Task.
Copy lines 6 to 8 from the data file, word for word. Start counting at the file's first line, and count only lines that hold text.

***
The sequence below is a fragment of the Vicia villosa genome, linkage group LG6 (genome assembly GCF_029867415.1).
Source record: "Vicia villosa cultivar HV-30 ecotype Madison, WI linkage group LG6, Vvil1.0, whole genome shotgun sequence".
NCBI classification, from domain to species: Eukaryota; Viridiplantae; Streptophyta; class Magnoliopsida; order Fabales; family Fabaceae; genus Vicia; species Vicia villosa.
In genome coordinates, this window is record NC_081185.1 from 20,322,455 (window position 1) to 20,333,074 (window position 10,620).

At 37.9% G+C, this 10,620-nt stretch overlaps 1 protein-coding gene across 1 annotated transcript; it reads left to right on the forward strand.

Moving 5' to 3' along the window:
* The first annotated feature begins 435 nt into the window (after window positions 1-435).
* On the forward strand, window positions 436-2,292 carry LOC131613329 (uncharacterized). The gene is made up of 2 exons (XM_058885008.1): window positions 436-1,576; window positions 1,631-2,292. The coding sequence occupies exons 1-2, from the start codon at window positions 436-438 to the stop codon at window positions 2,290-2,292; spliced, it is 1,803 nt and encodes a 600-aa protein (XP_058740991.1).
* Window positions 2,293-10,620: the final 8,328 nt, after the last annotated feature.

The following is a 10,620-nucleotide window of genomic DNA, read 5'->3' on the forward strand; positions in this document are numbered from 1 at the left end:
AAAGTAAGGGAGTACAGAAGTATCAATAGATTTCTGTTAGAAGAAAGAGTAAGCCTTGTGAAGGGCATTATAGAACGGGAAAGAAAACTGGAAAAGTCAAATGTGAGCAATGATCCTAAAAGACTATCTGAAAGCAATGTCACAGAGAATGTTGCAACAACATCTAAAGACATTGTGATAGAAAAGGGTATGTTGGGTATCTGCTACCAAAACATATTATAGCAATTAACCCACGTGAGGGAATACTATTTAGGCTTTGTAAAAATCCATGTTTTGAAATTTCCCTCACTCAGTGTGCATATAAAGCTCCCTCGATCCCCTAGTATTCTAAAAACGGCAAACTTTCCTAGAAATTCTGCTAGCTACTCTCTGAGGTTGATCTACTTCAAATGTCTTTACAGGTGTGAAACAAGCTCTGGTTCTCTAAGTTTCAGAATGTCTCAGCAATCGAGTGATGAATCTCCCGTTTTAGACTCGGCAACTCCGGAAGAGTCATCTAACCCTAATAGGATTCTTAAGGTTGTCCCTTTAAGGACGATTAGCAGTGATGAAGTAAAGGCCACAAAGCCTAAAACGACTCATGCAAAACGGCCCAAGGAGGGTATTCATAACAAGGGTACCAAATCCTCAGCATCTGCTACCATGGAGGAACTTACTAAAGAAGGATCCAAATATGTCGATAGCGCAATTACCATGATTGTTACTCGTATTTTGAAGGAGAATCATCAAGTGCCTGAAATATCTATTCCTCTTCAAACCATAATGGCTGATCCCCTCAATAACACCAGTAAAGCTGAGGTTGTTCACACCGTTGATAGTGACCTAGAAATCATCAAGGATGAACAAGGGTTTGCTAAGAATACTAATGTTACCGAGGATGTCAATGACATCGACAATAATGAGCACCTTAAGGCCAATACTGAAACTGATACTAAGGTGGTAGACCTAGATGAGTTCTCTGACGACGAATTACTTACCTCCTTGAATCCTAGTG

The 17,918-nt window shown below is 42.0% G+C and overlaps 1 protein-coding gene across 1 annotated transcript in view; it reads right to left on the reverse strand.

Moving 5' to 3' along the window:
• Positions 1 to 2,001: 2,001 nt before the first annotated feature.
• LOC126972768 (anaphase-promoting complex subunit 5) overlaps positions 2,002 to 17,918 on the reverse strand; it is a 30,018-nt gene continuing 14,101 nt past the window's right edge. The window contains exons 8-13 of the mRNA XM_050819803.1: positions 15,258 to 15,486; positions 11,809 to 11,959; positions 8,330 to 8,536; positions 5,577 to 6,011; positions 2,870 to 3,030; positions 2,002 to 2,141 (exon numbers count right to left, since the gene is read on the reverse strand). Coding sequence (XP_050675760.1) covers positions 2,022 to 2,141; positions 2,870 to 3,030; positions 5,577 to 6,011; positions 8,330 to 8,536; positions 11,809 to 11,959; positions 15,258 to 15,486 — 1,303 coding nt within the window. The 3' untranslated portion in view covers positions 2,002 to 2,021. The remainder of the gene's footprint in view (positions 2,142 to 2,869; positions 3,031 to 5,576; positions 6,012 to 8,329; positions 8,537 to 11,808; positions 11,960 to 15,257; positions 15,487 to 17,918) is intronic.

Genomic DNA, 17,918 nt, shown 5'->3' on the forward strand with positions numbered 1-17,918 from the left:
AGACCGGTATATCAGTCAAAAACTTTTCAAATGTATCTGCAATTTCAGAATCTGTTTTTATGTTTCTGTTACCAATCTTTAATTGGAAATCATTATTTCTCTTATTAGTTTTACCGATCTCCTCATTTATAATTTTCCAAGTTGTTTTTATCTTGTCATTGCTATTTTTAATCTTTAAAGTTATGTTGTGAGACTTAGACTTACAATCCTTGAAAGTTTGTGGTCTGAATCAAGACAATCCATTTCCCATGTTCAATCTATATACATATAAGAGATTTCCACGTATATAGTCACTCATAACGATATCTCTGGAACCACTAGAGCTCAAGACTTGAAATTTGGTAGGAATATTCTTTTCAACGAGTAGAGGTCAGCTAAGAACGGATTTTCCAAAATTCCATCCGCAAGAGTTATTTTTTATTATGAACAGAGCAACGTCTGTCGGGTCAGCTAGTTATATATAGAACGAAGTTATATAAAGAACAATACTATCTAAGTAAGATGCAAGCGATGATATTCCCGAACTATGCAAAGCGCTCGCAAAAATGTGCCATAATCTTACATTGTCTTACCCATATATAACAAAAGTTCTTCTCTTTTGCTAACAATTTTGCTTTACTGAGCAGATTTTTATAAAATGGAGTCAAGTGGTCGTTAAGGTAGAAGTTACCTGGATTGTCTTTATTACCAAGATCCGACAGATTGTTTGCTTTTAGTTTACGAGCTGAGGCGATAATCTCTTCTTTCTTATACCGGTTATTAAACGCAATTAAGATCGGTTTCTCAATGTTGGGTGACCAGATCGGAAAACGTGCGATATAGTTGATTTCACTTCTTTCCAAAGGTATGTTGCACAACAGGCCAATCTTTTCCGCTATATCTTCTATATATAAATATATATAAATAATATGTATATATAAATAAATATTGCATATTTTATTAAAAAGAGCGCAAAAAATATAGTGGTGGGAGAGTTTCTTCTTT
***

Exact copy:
Moving 5' to 3' along the window:
* The first annotated feature begins 435 nt into the window (after window positions 1-435).
* On the forward strand, window positions 436-2,292 carry LOC131613329 (uncharacterized). The gene is made up of 2 exons (XM_058885008.1): window positions 436-1,576; window positions 1,631-2,292. The coding sequence occupies exons 1-2, from the start codon at window positions 436-438 to the stop codon at window positions 2,290-2,292; spliced, it is 1,803 nt and encodes a 600-aa protein (XP_058740991.1).